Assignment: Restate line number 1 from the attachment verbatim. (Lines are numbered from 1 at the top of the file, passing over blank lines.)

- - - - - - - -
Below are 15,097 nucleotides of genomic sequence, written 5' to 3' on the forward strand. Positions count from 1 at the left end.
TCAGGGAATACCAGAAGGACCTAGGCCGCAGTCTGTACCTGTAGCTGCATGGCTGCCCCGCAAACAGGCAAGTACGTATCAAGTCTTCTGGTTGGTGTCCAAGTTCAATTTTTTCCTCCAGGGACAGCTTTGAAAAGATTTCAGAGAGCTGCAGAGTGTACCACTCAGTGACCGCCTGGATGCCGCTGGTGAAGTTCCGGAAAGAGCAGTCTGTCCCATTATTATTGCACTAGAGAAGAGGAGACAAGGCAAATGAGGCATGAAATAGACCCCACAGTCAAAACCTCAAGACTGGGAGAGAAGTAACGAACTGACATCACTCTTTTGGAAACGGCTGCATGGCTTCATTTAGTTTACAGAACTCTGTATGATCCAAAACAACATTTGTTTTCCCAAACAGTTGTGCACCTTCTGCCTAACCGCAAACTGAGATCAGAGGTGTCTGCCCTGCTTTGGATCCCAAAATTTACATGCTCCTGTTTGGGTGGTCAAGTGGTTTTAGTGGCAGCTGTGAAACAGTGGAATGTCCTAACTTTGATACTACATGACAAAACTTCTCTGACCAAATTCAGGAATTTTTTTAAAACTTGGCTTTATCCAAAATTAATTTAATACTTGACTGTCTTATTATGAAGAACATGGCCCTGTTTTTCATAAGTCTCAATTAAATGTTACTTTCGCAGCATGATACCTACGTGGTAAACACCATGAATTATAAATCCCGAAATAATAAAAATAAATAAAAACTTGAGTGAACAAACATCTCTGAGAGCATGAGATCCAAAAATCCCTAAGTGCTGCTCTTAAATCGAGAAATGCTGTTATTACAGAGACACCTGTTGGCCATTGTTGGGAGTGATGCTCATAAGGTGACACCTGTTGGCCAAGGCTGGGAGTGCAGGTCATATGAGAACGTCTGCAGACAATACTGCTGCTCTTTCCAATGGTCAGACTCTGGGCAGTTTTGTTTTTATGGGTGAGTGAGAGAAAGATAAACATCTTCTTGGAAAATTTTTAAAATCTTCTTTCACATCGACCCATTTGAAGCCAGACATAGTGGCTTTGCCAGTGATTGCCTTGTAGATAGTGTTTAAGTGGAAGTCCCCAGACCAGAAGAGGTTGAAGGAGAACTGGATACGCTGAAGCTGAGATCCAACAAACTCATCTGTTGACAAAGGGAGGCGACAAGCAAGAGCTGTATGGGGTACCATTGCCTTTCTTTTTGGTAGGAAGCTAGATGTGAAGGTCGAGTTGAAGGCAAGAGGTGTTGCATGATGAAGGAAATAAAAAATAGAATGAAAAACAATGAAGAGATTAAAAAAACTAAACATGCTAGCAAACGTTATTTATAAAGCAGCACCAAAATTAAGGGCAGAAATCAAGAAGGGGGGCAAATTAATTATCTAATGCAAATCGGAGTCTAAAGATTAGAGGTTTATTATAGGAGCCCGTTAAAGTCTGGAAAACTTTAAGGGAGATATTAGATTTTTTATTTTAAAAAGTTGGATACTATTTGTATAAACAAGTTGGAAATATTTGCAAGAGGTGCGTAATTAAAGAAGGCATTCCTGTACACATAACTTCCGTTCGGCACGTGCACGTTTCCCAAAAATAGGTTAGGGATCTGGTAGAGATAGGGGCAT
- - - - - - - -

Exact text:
Below are 15,097 nucleotides of genomic sequence, written 5' to 3' on the forward strand. Positions count from 1 at the left end.